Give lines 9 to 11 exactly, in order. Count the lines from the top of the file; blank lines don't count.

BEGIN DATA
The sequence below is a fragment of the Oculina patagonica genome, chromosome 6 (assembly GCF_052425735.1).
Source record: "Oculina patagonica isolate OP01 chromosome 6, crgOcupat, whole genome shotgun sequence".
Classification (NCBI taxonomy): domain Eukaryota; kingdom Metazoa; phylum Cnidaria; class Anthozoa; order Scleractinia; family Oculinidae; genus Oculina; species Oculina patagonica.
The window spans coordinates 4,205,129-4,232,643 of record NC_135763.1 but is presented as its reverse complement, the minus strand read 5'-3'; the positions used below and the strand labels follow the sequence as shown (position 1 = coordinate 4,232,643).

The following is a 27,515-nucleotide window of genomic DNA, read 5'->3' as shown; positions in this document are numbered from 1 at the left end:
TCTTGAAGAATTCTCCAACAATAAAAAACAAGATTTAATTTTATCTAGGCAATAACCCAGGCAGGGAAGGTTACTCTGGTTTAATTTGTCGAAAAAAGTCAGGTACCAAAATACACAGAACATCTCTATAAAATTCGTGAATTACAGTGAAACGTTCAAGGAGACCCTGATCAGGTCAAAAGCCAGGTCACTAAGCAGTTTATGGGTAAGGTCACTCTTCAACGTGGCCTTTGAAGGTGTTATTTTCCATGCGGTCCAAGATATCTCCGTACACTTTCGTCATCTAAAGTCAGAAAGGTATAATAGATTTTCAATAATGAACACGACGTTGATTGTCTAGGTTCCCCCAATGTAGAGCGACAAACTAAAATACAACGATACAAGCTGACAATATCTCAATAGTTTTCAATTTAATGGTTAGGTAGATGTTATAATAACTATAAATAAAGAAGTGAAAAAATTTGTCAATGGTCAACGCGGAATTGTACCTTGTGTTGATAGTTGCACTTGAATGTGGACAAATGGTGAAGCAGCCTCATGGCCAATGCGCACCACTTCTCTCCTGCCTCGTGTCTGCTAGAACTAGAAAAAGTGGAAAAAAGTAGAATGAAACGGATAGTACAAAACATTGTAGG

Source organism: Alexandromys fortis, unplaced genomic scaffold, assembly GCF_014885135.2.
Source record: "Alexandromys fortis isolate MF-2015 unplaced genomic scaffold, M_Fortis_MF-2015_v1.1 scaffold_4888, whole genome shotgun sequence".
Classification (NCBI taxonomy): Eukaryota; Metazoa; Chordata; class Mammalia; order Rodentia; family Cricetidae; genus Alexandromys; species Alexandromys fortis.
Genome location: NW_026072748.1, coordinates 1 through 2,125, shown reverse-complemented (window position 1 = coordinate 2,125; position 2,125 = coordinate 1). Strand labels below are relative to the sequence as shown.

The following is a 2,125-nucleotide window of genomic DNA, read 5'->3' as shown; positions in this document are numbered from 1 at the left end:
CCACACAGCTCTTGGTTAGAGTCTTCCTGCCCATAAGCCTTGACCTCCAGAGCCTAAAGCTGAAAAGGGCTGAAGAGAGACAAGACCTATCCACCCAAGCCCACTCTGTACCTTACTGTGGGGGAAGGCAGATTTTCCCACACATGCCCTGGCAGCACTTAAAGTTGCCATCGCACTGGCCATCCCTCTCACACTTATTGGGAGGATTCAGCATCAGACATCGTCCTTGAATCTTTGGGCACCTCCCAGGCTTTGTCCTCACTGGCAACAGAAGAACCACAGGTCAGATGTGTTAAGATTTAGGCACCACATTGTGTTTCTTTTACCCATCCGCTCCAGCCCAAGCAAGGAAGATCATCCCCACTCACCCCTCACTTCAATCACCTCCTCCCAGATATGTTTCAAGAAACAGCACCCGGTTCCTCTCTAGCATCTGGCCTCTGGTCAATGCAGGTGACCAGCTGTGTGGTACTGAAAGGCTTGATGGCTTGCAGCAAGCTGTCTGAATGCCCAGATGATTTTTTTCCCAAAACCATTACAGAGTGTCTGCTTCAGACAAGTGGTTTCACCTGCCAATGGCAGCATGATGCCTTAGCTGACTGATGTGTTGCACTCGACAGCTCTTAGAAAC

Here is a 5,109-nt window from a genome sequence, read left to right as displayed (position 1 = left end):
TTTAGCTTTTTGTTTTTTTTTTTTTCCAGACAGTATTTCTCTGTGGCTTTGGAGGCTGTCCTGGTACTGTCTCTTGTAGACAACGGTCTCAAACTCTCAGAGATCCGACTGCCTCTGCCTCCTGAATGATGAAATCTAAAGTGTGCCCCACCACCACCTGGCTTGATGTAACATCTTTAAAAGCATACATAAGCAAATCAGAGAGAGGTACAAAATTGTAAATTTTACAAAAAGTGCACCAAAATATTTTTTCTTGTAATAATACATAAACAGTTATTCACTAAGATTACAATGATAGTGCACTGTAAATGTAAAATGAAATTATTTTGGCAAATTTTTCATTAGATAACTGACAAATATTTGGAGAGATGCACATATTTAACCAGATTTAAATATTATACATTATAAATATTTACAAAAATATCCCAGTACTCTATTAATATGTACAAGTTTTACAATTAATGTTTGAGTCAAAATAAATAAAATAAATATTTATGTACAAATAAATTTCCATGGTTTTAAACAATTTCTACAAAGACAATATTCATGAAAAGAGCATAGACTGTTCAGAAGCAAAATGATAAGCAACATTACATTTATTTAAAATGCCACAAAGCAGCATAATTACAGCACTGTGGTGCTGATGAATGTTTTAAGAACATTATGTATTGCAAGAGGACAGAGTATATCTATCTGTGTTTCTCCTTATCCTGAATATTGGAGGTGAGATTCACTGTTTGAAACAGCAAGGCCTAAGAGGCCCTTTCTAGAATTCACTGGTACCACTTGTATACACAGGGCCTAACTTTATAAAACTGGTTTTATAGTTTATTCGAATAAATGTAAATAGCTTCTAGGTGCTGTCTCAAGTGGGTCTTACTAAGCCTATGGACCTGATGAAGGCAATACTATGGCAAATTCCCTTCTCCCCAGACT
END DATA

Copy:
Classification (NCBI taxonomy): Eukaryota; Metazoa; Chordata; class Mammalia; order Rodentia; family Cricetidae; genus Alexandromys; species Alexandromys fortis.
Genome location: NW_026072748.1, coordinates 1 through 2,125, shown reverse-complemented (window position 1 = coordinate 2,125; position 2,125 = coordinate 1). Strand labels below are relative to the sequence as shown.

The following is a 2,125-nucleotide window of genomic DNA, read 5'->3' as shown; positions in this document are numbered from 1 at the left end: